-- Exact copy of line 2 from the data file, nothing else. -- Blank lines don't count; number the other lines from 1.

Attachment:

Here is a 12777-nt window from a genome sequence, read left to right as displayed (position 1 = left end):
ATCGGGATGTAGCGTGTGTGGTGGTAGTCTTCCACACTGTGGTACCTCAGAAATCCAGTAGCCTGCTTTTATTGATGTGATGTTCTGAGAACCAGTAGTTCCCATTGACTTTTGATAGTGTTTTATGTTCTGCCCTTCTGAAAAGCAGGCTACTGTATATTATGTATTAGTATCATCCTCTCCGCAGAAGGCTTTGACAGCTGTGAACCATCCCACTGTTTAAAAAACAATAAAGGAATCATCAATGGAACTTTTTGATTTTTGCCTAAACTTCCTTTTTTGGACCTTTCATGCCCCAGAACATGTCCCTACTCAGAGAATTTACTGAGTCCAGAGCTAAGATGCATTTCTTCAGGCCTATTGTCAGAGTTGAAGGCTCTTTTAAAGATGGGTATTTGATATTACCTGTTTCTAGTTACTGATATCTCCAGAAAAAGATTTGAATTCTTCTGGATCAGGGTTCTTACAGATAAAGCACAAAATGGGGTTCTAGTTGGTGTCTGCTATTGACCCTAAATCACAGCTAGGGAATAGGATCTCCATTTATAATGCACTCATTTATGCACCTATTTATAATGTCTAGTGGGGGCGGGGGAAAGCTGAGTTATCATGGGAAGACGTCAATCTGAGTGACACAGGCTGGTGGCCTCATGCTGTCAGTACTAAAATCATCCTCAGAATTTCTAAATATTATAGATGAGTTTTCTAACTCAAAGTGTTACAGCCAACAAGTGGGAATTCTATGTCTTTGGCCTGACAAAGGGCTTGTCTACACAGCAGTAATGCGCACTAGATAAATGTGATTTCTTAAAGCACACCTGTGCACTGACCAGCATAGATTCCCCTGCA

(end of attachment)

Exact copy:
ATCGGGATGTAGCGTGTGTGGTGGTAGTCTTCCACACTGTGGTACCTCAGAAATCCAGTAGCCTGCTTTTATTGATGTGATGTTCTGAGAACCAGTAGTTCCCATTGACTTTTGATAGTGTTTTATGTTCTGCCCTTCTGAAAAGCAGGCTACTGTATATTATGTATTAGTATCATCCTCTCCGCAGAAGGCTTTGACAGCTGTGAACCATCCCACTGTTTAAAAAACAATAAAGGAATCATCAATGGAACTTTTTGATTTTTGCCTAAACTTCCTTTTTTGGACCTTTCATGCCCCAGAACATGTCCCTACTCAGAGAATTTACTGAGTCCAGAGCTAAGATGCATTTCTTCAGGCCTATTGTCAGAGTTGAAGGCTCTTTTAAAGATGGGTATTTGATATTACCTGTTTCTAGTTACTGATATCTCCAGAAAAAGATTTGAATTCTTCTGGATCAGGGTTCTTACAGATAAAGCACAAAATGGGGTTCTAGTTGGTGTCTGCTATTGACCCTAAATCACAGCTAGGGAATAGGATCTCCATTTATAATGCACTCATTTATGCACCTATTTATAATGTCTAGTGGGGGCGGGGGAAAGCTGAGTTATCATGGGAAGACGTCAATCTGAGTGACACAGGCTGGTGGCCTCATGCTGTCAGTACTAAAATCATCCTCAGAATTTCTAAATATTATAGATGAGTTTTCTAACTCAAAGTGTTACAGCCAACAAGTGGGAATTCTATGTCTTTGGCCTGACAAAGGGCTTGTCTACACAGCAGTAATGCGCACTAGATAAATGTGATTTCTTAAAGCACACCTGTGCACTGACCAGCATAGATTCCCCTGCA